Xiǎo Shǔ: Minor Heat

 In The Seasons

小暑 Xiǎo Shǔ: Minor Heat

小暑 Xiǎo Shǔ, translated as Minor (Lesser) Heat, is the 11th solar term of the Ancient Chinese Solar Calendar and the 5th term of the summer season. This year it starts on July 7th and continues through July 22nd. Minor Heat begins when the Sun reaches the celestial longitude of 105° and ends when it reaches the longitude of 120°.

“A sudden breeze of warm air as the Minor Heat arrives.” – Chinese Proverb

Let’s look at the meaning of 小暑 Xiǎo Shǔ:

小 Xiao: minor, lesser, slight
暑Shu: heat

“A gentle breeze brings forth lotus fragrance
 Dew drops fall from bamboo leaves.”

小暑 Xiǎo Shǔ gradually escorts in the hottest days of the year. Outside the temperatures and humidity continue to rise in parts of China, however, the hottest days of summer are yet to arrive.

“Xiǎo Shǔ (Minor Heat) is followed by Dà Shǔ (Major Heat), steaming you first and boiling you afterward” – Chinese proverb

小暑 Xiǎo Shǔ, represents the warmest and dampest period of the year which many call 三伏San Fu. Fu in Chinese means lying down, suggesting that it is best to lie down during the heat of the day.

“All at once
Wafts of heated wind blow
The foot prints of Xiǎo Shǔ
They follow
Rustling bamboos
Forecast the rain
Gloomy mountains
Anticipate the thunderbolt.”
-folklore from the Tang Dynasty (618 – 907)

Each of the 24 solar terms is further divided into 3 pentads. The 小暑 Xiǎo Shǔ pentads are:

1st pentad – 温风至 melting temperatures are approaching
2nd pentad – 蟋蟀居宇 crickets abandon the fields for greener, cooler yards
3rd pentad – 鹰始鸷 eagles train their young to hunt (soaring high in the sky keeps you cool)

 Fireflies During 小暑 Xiǎo Shǔ


小暑 Xiǎo Shǔ, or Minor Heat solar term announces the arrival of fireflies. The Chinese people are fond of this little creature and have expressed so in their poetry.

Driven rains cannot douse your light
Winds will only fan it brighter
Suppose you’d set off to fly away, very far
Surely beside the moon you’d be a star
-by poet 李白 Li Bai (701-762) of the Tang Dynasty

It is a popular activity to take children outside in the evening and allow them to play with the fireflies.

Fireflies are like lanterns flying to west and the east. They can escort children home by lightening the darkness.

Lovers often turn to a popular folk song Chóng ér fēi, or Fireflies to express how they feel.

The dark sky hangs low 
Studded by bright countless stars
The fireflies fly here and there
Who are you longing for
Stars in the sky begin to cry
Roses on the ground begin to wither
The cold wind blows here and there
Nothing matters as long as you are by my side
Fireflies fly while flowers sleep
So beautiful to be a pair
I fear not the darkness, but only a broken heart
Doesn’t matter if I’m tired
Ignoring everything around

Interesting Fact: Jasmine Flowers!


In ancient times Chinese women would pick fresh jasmine flowers and rub the petals on their bodies to manage unpleasant scents produced during the heat of the summer season.

茉莉花 Mo Li Hua, or Jasmine Flower from the Qing Dynasty (1636–1912), is a Chinese song popular both in the East and the West. In 2013 Celine Dion performed this song in Mandarin as part of the Chinese New Year Gala show welcoming in the Lunar New Year. This song even became associated with the Jasmine Revolution in China.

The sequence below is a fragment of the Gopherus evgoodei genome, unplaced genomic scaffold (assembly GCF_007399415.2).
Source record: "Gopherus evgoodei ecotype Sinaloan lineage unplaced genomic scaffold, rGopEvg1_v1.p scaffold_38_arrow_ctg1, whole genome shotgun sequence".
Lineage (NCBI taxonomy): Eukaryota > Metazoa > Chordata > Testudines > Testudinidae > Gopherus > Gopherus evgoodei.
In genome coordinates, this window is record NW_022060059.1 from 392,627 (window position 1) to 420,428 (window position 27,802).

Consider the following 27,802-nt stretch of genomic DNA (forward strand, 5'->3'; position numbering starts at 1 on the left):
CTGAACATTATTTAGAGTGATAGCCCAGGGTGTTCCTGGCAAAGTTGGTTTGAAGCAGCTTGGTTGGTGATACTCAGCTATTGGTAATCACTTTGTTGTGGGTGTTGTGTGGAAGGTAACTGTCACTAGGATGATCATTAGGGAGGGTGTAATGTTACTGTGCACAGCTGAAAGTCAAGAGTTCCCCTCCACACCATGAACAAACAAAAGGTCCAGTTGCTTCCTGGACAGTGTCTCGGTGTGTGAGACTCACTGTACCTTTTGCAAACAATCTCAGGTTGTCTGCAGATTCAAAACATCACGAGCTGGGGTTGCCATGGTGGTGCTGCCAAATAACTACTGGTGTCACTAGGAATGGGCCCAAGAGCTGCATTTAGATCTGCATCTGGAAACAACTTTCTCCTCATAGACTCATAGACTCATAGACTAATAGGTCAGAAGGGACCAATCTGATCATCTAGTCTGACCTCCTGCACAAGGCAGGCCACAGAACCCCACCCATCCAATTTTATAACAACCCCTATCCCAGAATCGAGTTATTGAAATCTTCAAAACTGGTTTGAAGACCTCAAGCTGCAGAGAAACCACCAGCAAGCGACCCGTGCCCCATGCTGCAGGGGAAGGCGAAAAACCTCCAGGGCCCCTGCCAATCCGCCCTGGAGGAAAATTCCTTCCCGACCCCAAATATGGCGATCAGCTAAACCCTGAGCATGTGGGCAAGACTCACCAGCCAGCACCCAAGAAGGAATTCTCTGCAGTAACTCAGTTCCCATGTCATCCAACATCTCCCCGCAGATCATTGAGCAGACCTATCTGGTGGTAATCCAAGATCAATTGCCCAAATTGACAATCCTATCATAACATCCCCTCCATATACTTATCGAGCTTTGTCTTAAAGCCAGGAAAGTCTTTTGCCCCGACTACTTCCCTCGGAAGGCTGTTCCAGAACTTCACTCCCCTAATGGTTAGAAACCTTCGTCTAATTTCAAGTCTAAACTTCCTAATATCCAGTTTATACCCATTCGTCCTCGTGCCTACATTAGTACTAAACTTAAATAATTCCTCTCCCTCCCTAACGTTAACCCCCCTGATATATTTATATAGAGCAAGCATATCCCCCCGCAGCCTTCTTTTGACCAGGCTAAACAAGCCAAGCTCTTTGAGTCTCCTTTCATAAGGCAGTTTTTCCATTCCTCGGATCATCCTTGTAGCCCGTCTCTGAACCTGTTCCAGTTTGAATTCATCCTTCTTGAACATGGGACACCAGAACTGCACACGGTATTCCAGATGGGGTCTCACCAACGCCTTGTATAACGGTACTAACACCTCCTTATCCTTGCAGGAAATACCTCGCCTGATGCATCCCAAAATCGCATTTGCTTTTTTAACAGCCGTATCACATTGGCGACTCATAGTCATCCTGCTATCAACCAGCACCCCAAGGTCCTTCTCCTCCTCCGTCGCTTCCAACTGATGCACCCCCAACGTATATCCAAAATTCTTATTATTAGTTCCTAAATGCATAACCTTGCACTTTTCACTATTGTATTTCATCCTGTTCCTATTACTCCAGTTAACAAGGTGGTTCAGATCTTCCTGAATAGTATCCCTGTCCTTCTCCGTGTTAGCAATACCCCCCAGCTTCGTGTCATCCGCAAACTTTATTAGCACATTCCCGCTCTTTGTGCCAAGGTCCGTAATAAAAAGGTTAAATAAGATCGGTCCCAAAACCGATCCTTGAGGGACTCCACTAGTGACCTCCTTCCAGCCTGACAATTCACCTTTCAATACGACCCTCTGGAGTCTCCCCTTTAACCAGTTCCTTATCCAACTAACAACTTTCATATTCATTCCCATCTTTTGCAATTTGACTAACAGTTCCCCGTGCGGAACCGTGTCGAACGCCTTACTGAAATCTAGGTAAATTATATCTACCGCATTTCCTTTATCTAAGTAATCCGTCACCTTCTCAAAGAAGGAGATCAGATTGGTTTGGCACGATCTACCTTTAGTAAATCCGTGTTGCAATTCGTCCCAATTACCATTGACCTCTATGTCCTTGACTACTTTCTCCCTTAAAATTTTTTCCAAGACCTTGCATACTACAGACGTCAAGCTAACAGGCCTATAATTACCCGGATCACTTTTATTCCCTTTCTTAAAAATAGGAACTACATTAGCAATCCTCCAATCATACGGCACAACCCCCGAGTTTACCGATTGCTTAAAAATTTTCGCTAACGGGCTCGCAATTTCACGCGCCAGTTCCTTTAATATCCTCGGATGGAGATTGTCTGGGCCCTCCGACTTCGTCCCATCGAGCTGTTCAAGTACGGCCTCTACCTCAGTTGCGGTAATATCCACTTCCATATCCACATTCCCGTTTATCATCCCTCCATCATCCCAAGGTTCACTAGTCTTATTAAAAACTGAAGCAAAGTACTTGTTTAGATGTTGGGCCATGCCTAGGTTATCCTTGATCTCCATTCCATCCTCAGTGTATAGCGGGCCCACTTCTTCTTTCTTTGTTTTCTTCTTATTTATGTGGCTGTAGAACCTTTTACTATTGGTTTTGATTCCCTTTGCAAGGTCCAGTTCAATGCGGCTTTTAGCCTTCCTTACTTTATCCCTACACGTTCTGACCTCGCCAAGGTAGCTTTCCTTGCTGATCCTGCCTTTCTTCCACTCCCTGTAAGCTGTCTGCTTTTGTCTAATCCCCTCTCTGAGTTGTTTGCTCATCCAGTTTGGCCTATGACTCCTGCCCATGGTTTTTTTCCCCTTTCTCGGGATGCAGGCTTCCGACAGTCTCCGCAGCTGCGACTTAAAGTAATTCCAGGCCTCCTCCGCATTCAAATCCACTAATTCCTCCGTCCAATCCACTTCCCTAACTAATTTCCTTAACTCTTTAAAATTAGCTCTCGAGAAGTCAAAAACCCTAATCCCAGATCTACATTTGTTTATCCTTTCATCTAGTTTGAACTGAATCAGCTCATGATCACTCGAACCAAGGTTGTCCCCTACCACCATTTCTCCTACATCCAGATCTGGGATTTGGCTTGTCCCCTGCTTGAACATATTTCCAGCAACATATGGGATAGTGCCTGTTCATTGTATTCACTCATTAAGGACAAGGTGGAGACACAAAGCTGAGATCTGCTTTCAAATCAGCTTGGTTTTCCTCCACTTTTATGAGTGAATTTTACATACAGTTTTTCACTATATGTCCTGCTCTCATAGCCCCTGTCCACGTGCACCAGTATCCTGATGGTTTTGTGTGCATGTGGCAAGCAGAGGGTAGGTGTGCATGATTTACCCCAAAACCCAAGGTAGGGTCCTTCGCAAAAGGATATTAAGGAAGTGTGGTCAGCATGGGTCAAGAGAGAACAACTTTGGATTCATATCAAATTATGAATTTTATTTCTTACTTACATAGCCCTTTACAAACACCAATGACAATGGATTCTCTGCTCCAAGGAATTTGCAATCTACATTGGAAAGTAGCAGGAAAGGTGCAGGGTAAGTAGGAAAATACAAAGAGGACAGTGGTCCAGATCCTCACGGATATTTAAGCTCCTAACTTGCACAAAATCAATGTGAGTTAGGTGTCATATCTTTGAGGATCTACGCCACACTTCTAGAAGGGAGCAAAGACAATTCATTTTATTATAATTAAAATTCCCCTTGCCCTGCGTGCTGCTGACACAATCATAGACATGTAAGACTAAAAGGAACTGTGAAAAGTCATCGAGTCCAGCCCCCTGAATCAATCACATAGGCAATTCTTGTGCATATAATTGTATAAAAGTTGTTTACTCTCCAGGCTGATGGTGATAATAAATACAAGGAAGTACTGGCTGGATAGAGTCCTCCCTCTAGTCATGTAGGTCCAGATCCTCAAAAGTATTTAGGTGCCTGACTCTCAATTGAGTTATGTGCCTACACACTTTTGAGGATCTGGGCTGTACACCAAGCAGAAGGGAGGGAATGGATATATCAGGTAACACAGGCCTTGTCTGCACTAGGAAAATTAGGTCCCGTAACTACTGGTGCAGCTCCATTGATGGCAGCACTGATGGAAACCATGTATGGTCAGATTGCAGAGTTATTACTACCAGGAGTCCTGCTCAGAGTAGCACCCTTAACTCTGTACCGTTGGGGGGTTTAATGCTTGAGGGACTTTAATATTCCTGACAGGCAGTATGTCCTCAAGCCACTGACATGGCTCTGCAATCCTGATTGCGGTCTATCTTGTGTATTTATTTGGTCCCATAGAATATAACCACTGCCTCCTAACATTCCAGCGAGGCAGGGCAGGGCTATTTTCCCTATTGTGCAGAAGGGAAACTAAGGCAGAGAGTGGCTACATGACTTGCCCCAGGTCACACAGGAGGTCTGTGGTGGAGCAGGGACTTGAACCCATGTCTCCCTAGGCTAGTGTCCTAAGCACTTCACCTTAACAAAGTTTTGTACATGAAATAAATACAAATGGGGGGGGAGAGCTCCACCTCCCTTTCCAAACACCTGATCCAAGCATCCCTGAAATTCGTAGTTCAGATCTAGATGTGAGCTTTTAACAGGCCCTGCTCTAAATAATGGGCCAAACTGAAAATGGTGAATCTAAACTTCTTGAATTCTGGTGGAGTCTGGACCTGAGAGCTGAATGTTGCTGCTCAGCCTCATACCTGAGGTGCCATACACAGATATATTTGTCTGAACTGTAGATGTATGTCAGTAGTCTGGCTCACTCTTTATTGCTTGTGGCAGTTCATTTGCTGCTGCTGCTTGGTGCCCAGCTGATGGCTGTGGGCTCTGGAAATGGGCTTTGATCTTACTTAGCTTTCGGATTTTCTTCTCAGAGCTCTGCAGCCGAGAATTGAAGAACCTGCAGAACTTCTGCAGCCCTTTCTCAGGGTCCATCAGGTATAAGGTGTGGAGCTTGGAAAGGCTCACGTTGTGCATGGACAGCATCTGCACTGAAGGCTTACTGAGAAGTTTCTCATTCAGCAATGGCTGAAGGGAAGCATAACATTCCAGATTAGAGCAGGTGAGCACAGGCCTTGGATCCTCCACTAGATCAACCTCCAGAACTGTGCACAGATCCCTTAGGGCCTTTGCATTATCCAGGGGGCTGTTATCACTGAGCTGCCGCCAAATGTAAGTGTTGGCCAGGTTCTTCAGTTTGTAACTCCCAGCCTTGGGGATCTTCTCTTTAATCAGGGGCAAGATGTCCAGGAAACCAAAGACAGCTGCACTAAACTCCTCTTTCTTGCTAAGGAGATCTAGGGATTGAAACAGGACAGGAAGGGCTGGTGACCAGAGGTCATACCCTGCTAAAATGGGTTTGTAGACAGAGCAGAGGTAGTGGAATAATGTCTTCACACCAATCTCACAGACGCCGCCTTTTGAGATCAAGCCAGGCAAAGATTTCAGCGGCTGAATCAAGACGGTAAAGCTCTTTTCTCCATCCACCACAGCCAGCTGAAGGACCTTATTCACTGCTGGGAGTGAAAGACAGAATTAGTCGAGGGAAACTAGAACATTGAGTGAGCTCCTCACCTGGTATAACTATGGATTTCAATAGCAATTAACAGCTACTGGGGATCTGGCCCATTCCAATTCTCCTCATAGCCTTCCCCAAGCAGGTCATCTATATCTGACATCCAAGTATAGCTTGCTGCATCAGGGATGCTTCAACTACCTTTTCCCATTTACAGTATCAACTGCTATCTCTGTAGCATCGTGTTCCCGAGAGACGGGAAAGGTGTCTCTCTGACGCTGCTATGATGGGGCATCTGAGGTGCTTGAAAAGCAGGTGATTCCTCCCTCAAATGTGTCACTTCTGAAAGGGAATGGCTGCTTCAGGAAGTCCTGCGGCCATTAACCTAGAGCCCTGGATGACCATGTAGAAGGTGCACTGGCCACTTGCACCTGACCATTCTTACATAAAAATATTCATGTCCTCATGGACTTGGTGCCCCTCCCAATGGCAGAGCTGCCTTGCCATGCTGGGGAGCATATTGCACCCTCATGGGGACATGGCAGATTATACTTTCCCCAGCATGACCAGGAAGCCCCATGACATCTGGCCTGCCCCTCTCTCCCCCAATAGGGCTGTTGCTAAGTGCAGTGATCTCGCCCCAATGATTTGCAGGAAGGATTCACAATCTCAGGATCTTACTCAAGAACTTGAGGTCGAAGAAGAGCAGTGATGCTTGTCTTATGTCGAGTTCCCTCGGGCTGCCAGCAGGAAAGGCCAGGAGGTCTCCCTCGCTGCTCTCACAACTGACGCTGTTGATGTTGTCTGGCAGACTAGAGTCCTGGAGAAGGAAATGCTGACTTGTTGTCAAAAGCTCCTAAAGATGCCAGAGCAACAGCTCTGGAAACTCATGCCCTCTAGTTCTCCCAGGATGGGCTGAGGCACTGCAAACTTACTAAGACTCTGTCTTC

Flower of jasmine, so fair
Flower of jasmine, so fair
Budding and blooming here and there
Pure and fragrant all do declare
Let me pick you with tender care
Sweetness for all to share
Jasmine fair, oh Jasmine fair

Summer According to The Ancients

The Ancient Chinese Summer corresponds with the Fire element in Traditional Chinese Medicine. This is a time when the Yang energy peaks in the body and on the planet. Temperatures will continue to rise while humidity levels climb causing discomfort. There are several traditional practices available for adjusting to both the external and internal environments.

xīnjìng zìrán liáng
“peace of mind will keep your body cool.” – Chinese Proverb

“If you practice patience, you gain peace of mind.” – Chinese Proverb

“In summer a calm heart keeps you cool.” –Chinese Proverb

Daoyin exercises as well as Harmonizing Your Training are great breathing methods that require a minimal amount of movement to achieve maximum results. They can help to adjust the body’s temperature to the outside environment.

Traditional foods recommended for consumption during the 小暑 Xiǎo Shǔ, or Minor Heat solar term are mangos, pears, lotus root, cucumbers and melons. It is customary to eat “small melons” (i.e. cantaloupe) during Minor Heat and “large melons” (i.e. watermelon) during Major Heat.

And last but not least, for our Yin Body Types there is a traditional dish in most Chinese households, starting with the imperial courts of the ancient times: mung bean soup. The recipe is simple, it is quick to prepare, the flavor is sweet, and its main characteristic is cooling to the body. Check out this episode of Jammin’ with Jiao Shi where he talks about his first ever experience of trying the mung bean soup during his visit to China.

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